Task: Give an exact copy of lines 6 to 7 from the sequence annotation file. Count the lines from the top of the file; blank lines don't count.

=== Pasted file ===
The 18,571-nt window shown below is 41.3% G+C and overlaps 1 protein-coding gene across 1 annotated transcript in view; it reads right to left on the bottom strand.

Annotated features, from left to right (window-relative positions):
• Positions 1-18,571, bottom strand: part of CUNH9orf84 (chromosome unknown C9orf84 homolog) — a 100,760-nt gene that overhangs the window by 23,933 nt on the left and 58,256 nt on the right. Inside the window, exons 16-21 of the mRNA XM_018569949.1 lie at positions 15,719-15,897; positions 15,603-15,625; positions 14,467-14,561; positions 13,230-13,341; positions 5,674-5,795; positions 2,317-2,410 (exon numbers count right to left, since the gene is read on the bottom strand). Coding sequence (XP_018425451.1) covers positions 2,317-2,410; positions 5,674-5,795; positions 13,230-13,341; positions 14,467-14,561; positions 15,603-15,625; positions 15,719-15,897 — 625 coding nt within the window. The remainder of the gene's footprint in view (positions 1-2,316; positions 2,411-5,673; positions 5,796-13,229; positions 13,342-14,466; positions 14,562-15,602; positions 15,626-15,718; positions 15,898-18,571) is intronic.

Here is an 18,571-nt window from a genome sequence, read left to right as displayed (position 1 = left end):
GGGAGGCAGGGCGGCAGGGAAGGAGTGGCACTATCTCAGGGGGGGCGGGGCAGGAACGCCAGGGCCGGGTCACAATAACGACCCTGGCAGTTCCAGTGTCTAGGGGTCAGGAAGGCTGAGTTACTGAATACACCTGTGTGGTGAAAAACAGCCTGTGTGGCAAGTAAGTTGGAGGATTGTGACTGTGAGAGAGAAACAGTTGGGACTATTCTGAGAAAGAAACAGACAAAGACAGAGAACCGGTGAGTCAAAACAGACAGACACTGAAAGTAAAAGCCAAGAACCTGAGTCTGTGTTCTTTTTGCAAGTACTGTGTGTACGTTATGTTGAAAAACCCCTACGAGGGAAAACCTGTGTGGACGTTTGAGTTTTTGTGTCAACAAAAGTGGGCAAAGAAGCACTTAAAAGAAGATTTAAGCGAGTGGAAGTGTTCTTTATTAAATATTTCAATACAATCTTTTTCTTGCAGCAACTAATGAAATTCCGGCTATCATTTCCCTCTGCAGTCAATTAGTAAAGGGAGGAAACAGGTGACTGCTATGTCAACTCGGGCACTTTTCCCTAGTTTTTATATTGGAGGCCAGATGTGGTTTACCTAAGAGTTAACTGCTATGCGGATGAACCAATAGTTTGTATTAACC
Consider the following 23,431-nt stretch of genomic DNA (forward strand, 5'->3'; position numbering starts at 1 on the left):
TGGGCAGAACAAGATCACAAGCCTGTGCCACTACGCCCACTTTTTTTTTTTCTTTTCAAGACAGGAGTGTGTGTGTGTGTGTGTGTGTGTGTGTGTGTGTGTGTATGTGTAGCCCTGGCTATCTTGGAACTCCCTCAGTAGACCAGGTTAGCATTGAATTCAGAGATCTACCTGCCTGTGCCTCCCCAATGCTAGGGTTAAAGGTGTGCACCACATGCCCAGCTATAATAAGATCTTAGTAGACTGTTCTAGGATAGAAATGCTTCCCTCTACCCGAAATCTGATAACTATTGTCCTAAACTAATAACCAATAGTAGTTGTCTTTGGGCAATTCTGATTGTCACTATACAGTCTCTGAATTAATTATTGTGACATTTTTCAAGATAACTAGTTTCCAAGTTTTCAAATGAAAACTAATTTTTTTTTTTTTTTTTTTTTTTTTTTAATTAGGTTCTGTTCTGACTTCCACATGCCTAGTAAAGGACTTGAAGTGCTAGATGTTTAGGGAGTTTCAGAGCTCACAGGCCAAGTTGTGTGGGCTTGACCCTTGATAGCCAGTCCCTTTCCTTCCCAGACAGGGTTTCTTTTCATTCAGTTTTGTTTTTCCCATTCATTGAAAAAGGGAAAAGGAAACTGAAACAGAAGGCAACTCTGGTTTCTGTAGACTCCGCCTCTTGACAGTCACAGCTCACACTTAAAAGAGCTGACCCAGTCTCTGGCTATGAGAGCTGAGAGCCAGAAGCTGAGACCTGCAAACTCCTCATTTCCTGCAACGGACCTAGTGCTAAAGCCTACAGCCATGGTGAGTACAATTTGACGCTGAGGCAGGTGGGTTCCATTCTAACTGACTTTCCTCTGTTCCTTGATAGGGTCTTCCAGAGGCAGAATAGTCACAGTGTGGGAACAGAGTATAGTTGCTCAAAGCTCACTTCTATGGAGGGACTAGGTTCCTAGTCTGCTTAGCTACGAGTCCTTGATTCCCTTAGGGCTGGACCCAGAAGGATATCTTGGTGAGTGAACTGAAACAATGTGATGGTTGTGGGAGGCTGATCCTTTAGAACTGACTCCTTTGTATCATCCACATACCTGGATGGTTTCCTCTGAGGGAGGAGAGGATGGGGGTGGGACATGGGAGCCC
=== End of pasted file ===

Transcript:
Consider the following 23,431-nt stretch of genomic DNA (forward strand, 5'->3'; position numbering starts at 1 on the left):
TGGGCAGAACAAGATCACAAGCCTGTGCCACTACGCCCACTTTTTTTTTTTCTTTTCAAGACAGGAGTGTGTGTGTGTGTGTGTGTGTGTGTGTGTGTGTGTGTATGTGTAGCCCTGGCTATCTTGGAACTCCCTCAGTAGACCAGGTTAGCATTGAATTCAGAGATCTACCTGCCTGTGCCTCCCCAATGCTAGGGTTAAAGGTGTGCACCACATGCCCAGCTATAATAAGATCTTAGTAGACTGTTCTAGGATAGAAATGCTTCCCTCTACCCGAAATCTGATAACTATTGTCCTAAACTAATAACCAATAGTAGTTGTCTTTGGGCAATTCTGATTGTCACTATACAGTCTCTGAATTAATTATTGTGACATTTTTCAAGATAACTAGTTTCCAAGTTTTCAAATGAAAACTAATTTTTTTTTTTTTTTTTTTTTTTTTTTAATTAGGTTCTGTTCTGACTTCCACATGCCTAGTAAAGGACTTGAAGTGCTAGATGTTTAGGGAGTTTCAGAGCTCACAGGCCAAGTTGTGTGGGCTTGACCCTTGATAGCCAGTCCCTTTCCTTCCCAGACAGGGTTTCTTTTCATTCAGTTTTGTTTTTCCCATTCATTGAAAAAGGGAAAAGGAAACTGAAACAGAAGGCAACTCTGGTTTCTGTAGACTCCGCCTCTTGACAGTCACAGCTCACACTTAAAAGAGCTGACCCAGTCTCTGGCTATGAGAGCTGAGAGCCAGAAGCTGAGACCTGCAAACTCCTCATTTCCTGCAACGGACCTAGTGCTAAAGCCTACAGCCATGGTGAGTACAATTTGACGCTGAGGCAGGTGGGTTCCATTCTAACTGACTTTCCTCTGTTCCTTGATAGGGTCTTCCAGAGGCAGAATAGTCACAGTGTGGGAACAGAGTATAGTTGCTCAAAGCTCACTTCTATGGAGGGACTAGGTTCCTAGTCTGCTTAGCTACGAGTCCTTGATTCCCTTAGGGCTGGACCCAGAAGGATATCTTGGTGAGTGAACTGAAACAATGTGATGGTTGTGGGAGGCTGATCCTTTAGAACTGACTCCTTTGTATCATCCACATACCTGGATGGTTTCCTCTGAGGGAGGAGAGGATGGGGGTGGGACATGGGAGCCC